We’re pleased to bring to you a guest post by Aatmik Jain, examining how Indian copyright law can protect presentations of gastronomic creations. Aatmik is a 3rd year student at the West Bengal National University of Juridical Sciences (NUJS), Kolkata.
Does Copyright Law Protect Presentation of Gastronomic Creations?
As the saying goes in the culinary world, food is first savoured with the eyes, then with the nose, and only lastly, with the mouth. Today, chefs are putting in great efforts in enhancing this visual experience – from Momin Faqi’s ‘Herb Crusted Scotch Eggs Baby Greens’ to ‘Poppadum’ by Saurabh Udinia. The need for uniqueness has come as a consequence of a competitive consumer centric market. Food blogging has become popular and even ordinary guests nowadays, first relish the visual delight of the dish by clicking a quick picture for their social media accounts.
Resultantly, chefs undergo rigorous training and put in an unprecedented amount of labour and skill to perfect this art. The creative works resulting from this, need legal protection. This post will examine how Indian copyright law can protect presentations of gastronomic creations.
Food-plating can be saved from imitation if allowed to be copyrighted. To enjoy copyright, three requirements need to be fulfilled; it should (1) be ‘original’ (2) fall within statutory definition of ‘work’, and (3) be fixed in a tangible form. All three come with their own issues, which would be dealt individually.
1. Requirement of originality
The Copyright Act, 1957 (‘the Act’), does not define the standard of originality. However, after EBC v. D.B. Modak, originality standard in India is situated between the two extremes of ‘Sweat of the Brow’ and the ‘Modicum of Creativity’ tests. The understanding is that a work is original if the author has put his/her mind, skill and labour in the work with a minimum degree of creativity. Further, if the work is derived from data contained in pre-existing works, then by ‘selection, co- ordination or arrangement of such data, the new work should be somewhat different from the pre-existing ones’.
The above standard would not be the ideal standard to follow in the current case. There is a strong tradition in the culinary industry of drawing inspiration from each other’s work in the same cuisine, and many works are derivative. Then there are certain cuisines which are innately presented in a particular way. By current standards, a chef who makes only a minimal change to create a ‘somewhat different’ presentation of such cuisine than the existing ones, would easily satisfy the criteria for originality. However, this would allow creation of monopoly in that cuisine and cause its appropriation.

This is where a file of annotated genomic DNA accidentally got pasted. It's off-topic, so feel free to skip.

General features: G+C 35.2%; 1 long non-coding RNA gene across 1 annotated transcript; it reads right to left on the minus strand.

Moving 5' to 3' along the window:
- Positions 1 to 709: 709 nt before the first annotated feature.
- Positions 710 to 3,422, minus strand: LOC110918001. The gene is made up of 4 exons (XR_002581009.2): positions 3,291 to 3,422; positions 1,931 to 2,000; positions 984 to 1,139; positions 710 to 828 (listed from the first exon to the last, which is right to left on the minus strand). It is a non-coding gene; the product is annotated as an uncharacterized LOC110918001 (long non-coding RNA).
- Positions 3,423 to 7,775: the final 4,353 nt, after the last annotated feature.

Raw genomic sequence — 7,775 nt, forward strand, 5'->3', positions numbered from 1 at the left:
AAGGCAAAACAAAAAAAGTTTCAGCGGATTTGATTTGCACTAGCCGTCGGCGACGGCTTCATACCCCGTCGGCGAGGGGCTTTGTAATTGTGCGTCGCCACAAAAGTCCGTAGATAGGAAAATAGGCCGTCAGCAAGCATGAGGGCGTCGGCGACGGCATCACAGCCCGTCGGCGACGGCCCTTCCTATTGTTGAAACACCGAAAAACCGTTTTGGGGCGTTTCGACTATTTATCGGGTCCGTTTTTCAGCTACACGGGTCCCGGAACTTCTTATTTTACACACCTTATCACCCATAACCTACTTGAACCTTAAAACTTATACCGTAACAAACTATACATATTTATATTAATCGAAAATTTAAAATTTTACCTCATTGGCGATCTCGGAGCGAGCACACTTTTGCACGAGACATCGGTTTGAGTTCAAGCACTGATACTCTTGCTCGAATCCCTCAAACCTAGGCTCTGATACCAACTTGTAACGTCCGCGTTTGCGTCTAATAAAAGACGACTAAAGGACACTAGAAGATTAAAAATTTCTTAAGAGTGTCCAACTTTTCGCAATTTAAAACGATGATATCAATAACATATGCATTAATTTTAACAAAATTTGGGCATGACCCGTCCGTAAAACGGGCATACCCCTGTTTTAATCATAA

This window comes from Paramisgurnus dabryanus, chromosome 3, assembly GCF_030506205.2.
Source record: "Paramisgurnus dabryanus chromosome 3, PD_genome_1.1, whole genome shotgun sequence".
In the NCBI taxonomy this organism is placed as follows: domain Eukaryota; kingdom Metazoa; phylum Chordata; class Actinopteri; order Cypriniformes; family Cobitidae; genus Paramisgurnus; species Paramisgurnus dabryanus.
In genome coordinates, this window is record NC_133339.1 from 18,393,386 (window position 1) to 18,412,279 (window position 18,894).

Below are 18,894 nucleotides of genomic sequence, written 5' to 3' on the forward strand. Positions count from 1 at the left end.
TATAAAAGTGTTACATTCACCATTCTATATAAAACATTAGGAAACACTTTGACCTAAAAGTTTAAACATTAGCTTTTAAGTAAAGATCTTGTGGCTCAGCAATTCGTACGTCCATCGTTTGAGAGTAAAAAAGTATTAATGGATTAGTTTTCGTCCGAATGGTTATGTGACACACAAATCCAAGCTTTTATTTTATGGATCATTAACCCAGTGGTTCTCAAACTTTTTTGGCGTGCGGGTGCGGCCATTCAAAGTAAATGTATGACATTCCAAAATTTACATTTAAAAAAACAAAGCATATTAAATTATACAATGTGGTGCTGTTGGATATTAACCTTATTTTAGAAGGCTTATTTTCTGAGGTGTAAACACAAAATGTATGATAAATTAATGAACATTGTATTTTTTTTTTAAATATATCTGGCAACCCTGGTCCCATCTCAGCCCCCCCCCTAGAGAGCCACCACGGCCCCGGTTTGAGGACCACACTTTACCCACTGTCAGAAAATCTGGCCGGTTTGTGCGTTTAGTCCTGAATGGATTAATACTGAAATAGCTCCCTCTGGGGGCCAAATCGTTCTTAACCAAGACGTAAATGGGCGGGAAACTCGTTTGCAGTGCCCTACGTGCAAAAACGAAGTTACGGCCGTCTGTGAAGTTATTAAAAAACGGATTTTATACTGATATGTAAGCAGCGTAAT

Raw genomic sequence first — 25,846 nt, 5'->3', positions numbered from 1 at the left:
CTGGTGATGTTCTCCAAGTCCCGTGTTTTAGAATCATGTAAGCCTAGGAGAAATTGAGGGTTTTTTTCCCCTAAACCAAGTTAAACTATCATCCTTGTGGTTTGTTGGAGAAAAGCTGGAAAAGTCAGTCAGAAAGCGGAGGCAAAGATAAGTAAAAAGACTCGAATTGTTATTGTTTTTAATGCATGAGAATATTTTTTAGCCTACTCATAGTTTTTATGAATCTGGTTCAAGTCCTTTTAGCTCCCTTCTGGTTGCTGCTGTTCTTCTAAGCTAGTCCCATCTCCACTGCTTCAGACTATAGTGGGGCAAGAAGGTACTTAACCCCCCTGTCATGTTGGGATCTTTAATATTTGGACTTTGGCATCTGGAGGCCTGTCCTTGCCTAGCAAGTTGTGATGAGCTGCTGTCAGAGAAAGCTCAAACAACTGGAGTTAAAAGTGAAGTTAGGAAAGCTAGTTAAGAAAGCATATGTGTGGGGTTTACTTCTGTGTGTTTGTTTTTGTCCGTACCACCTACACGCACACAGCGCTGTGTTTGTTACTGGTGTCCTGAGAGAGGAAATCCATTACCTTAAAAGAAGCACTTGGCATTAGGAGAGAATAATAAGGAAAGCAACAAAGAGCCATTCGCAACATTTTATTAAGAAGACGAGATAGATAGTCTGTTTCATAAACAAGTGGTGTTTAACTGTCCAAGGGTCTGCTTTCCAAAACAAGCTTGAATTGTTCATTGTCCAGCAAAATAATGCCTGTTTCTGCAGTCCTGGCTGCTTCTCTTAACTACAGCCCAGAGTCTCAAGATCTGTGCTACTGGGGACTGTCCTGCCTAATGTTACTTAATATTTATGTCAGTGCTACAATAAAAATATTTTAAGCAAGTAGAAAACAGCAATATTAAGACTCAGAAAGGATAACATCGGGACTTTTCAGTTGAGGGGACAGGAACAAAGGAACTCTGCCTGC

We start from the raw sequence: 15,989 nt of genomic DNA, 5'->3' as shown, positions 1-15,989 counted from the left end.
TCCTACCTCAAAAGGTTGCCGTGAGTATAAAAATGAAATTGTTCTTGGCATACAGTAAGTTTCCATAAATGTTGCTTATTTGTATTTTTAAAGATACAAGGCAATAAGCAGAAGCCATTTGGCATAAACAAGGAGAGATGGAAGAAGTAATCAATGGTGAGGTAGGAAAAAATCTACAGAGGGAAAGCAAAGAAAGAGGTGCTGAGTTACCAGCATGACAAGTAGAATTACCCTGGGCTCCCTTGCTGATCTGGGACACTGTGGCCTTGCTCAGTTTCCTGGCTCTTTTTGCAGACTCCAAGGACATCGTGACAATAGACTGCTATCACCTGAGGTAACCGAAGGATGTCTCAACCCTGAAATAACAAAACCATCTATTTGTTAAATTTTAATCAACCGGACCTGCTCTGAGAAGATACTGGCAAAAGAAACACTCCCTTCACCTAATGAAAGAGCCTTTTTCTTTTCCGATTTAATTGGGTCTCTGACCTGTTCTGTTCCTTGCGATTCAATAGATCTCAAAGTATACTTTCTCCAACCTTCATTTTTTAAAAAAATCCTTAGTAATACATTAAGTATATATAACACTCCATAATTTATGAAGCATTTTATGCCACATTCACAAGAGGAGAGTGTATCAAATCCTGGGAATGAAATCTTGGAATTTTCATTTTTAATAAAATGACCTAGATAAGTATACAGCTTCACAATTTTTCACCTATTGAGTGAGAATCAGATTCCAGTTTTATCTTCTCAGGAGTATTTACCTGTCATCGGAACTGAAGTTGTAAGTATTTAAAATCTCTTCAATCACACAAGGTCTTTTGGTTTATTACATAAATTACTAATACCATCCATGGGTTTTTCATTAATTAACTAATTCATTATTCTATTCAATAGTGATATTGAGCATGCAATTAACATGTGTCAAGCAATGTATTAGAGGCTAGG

For example, all Indian Thalis, are plated with multiple bowls arranged at the periphery of a large plate, and all Japanese Ramen Noodle Bowls, are dressed fairly similarly. Only changing the dishes inside the bowls for a Thali or changing the top-dressing for a bowl of Ramen, although minimally creative, is still not sufficiently original. In such cases, the winner can simply not be the one who merely fixes his/her idea somewhat differently, but should be one who also has a fair degree of ingenuity attached to the manner of fixation.
Importing the American Scène à faire doctrine (usually followed for literary or dramatic works) would help here. Per this doctrine, certain scenes or themes essential to a genre are not provided copyright as they are customary. For e.g. it is common for horror films to have scenes like blood stained mirrors, dark rooms, unkempt attic or ghosts under the bed. Something moves out of the Scène à faire limitation when the expression is novel and separate from the clichés of that genre. An example could be having a clown (‘Pennywise’), as the ghost-villain, in the horror movie IT. Analogously, simply putting up an Indian Thali would not deserve protection but the Special United India Thali at Delhi’s Ardor 2.1 Restaurant may fall outside of this doctrine’s limitation.
2. Requirement of being a ‘work’
The second requirement is for the original creation to be a ‘work’ as defined under section 13 of the Act. One such category of work is artistic work, as defined under section 2(c). Food presentations can find protection under this category as works of ‘artistic craftsmanship’. They are always seen as artwork in the industry. Plating is considered as the ability to create a ‘picture’ on a plate, and chefs do this with great perfection. Exactness in colours, size and textures is emphasised. Distinct cutlery is used to offer the right appeal. The outcome is certainly a work of artistic craftsmanship.
3. Requirement of fixation